Bombardier Jumps as ‘Vastly Improved’ Cash Flow Buoys Revamp
(Bloomberg) -- Bombardier Inc. jumped the most in almost three months after the company surpassed analysts’ expectations for cash flow and reaffirmed its 2019 forecast, steadying the outlook after a disastrous earnings report three months ago.
Free cash flow reached $1.04 billion in the fourth quarter, Bombardier said in a statement Thursday. That exceeded the $890 million average of estimates compiled by Bloomberg. The maker of planes and trains also stood by its financial targets for this year, which include sales of at least $18 billion and break-even free cash flow, plus or minus $250 million.
“The company’s cash flow performance is vastly improved,” Cam Doerksen, an analyst at National Bank Financial in Montreal, said in a note to clients. Pretax profit “has essentially doubled, and the risk around key program development has largely been retired over the past four years.”
Bombardier’s report stands to boost Chief Executive Officer Alain Bellemare in his effort to regain investor confidence as the company enters the fourth year of a five-year turnaround plan. As Bombardier exits a heavy investment phase in aircraft programs that left it deeply in debt, Bellemare now is attempting to overcome a series of stumbles on high-profile train projects in France, Switzerland, Toronto and New York.
The company’s Class B shares soared 24 percent to C$2.52 at the close in Toronto for the biggest gain since Nov. 19. Bombardier has yet to regain the C$3.19 level it had on Nov. 7, the day before it issued its third-quarter earnings report and a weaker outlook.
The latest quarterly results likely will help Bombardier refinance debt that’s due next year, especially as conditions on the bond market have improved recently, Desjardins Capital Markets analyst Benoit Poirier said in an investor note.
Bombardier has $850 million of debt that matures in March 2020. Chief Financial Officer John Di Bert reaffirmed that the company would like to refinance the bonds early. Bombardier had about $9 billion of long-term debt as of Dec. 31.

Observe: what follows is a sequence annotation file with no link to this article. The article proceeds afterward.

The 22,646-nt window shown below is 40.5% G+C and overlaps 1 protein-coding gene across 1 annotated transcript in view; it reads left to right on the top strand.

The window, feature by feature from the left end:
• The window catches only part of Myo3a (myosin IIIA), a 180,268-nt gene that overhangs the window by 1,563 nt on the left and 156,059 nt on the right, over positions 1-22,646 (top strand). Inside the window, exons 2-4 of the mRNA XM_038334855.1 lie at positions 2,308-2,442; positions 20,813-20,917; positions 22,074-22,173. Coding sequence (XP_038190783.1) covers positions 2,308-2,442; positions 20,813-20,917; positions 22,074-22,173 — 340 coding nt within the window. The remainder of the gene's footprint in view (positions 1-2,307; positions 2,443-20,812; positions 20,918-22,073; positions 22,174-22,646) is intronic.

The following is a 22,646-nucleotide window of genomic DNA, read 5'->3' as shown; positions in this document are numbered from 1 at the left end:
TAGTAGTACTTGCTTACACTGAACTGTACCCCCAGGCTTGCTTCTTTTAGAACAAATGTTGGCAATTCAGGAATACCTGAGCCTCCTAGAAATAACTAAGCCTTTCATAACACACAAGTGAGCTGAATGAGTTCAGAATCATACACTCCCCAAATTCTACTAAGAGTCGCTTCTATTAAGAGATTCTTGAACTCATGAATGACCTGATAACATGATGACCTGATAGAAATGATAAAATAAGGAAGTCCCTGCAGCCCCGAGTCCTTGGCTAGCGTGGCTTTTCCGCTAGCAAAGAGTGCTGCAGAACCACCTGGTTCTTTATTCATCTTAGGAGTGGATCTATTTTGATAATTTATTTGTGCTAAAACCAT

The fourth quarter is typically Bombardier’s best for cash-flow generation because that’s when a majority of plane and rail-equipment deliveries occur. Still, the results provided a respite from the third quarter, when a weaker outlook prompted the biggest selloff in the stock since 2015.
Bombardier swung back to a profit in the fourth quarter, with adjusted earnings of 5 cents a share. That topped the 3 cent average of analyst estimates. Revenue fell 6.7 percent to $4.3 billion, short of expectations for $4.53 billion.
Business-jet deliveries will probably rise to as many as 155 this year, up from 137 last year, Bombardier said. Demand is benefiting from the December debut of the Global 7500, the company’s biggest-ever luxury plane. Revenue from private aircraft is likely to climb to about $6.25 billion this year from $5 billion in 2018, the company said.
Bombardier also said Thursday that it expects to recover working capital through 2019 and “substantially complete” deliveries on most of the rail projects that have resulted in delays. The Montreal-based company is counting on rail, its largest business, to contribute half of the $20 billion in sales targeted for 2020.
Laurent Troger stepped down last week as head of Bombardier Transportation after 15 years with the company. He was succeeded by Danny Di Perna, a former executive at General Electric Co. and United Technologies Corp. who joined Bombardier in August as operating chief for aerospace.
Bombardier’s stake in the rail unit dropped to 70 percent for the year that began Feb. 12, from 72.5 percent a year earlier, because the division fell short of previously agreed performance targets. Caisse de Depot et Placement du Quebec owns a minority of the business under an agreement that adjusts the shareholdings annually depending on performance.
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